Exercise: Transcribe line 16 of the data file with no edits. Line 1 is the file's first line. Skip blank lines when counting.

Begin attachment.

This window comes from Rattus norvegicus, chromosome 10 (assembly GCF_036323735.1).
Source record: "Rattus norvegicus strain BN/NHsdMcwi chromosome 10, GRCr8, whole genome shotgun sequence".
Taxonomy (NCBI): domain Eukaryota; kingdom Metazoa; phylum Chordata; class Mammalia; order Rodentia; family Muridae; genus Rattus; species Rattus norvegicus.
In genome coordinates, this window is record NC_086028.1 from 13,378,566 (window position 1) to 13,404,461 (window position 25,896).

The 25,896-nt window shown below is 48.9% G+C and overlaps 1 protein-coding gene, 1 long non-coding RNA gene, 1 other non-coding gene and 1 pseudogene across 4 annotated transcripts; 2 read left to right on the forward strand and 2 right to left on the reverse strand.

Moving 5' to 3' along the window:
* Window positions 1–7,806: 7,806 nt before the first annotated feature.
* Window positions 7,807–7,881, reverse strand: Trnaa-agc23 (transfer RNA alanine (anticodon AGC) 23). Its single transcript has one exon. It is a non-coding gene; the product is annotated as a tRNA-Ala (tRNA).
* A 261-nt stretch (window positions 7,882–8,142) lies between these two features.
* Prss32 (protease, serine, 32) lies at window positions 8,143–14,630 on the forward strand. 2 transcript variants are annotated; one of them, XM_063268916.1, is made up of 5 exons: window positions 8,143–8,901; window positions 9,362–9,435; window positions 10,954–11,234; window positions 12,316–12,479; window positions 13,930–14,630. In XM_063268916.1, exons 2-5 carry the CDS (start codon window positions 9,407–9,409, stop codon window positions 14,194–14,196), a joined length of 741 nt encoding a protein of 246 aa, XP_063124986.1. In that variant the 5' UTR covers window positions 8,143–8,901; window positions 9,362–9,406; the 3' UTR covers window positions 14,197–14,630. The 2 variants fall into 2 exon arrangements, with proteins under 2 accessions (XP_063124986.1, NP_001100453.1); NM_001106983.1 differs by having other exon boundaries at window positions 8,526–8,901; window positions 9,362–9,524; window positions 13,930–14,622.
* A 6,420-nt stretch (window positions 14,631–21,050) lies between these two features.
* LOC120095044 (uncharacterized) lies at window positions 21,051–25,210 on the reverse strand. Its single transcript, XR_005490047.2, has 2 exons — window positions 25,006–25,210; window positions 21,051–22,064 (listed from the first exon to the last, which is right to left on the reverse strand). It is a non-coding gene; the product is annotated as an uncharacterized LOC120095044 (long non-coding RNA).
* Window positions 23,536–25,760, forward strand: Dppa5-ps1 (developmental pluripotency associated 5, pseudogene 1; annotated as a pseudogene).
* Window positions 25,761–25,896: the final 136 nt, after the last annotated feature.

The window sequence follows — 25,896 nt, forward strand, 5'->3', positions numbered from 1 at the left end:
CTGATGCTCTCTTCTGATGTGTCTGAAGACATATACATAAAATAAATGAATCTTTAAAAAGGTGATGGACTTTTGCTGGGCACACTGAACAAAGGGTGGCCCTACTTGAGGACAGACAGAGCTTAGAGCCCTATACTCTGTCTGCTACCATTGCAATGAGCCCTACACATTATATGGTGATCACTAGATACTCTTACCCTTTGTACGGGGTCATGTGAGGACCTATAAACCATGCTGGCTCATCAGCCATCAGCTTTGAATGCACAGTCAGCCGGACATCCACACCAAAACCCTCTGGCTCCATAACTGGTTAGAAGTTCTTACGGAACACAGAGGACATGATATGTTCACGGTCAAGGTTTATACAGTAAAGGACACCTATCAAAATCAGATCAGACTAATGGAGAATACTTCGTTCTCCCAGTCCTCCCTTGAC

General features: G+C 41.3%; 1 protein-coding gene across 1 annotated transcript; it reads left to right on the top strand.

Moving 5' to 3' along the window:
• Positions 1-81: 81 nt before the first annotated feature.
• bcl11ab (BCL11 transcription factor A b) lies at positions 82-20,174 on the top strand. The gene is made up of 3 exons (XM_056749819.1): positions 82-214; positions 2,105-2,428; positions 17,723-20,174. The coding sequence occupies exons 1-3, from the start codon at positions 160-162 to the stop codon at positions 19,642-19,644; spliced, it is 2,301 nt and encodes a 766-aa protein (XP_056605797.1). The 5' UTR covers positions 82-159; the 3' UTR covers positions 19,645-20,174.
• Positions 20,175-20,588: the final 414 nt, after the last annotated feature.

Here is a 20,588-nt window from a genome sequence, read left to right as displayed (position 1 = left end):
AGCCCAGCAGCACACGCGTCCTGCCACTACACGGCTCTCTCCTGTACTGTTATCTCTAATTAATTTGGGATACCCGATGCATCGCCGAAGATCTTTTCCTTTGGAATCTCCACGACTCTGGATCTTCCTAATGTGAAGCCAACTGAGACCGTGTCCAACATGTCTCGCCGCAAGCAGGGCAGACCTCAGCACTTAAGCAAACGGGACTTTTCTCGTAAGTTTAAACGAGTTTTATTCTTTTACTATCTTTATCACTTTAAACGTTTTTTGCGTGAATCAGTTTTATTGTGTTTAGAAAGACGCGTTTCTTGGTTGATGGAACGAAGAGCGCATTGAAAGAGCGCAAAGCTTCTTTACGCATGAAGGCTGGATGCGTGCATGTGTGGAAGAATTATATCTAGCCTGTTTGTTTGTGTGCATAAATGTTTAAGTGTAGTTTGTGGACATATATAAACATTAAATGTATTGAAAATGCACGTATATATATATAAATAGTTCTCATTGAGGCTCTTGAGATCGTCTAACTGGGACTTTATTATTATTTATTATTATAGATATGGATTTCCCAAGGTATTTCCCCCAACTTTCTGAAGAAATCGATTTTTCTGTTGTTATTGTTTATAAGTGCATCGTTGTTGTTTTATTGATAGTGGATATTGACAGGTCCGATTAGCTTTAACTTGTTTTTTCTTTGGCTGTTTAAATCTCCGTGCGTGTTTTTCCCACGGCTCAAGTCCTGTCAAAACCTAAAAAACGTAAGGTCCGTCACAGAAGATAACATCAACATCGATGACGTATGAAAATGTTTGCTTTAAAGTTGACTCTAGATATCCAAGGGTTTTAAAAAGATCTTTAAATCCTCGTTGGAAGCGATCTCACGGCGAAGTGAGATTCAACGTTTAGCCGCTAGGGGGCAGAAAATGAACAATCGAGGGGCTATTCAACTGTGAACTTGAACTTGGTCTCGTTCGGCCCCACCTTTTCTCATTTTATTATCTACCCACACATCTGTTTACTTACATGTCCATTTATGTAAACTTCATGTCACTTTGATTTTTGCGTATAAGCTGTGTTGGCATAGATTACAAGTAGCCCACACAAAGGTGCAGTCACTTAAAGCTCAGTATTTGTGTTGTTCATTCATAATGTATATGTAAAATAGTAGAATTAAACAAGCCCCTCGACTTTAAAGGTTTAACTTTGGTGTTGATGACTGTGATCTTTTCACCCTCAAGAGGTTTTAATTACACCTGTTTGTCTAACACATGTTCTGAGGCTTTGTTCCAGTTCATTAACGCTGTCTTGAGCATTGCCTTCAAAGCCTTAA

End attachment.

CTGATGCTCTCTTCTGATGTGTCTGAAGACATATACATAAAATAAATGAATCTTTAAAAAGGTGATGGACTTTTGCTGGGCACACTGAACAAAGGGTGGCCCTACTTGAGGACAGACAGAGCTTAGAGCCCTATACTCTGTCTGCTACCATTGCAATGAGCCCTACACATTATATGGTGATCACTAGATACTCTTACCCTTTGTACGGGGTCATGTGAGGACCTATAAACCATGCTGGCTCATCAGCCATCAGCTTTGAATGCACAGTCAGCCGGACATCCACACCAAAACCCTCTGGCTCCATAACTGGTTAGAAGTTCTTACGGAACACAGAGGACATGATATGTTCACGGTCAAGGTTTATACAGTAAAGGACACCTATCAAAATCAGATCAGACTAATGGAGAATACTTCGTTCTCCCAGTCCTCCCTTGAC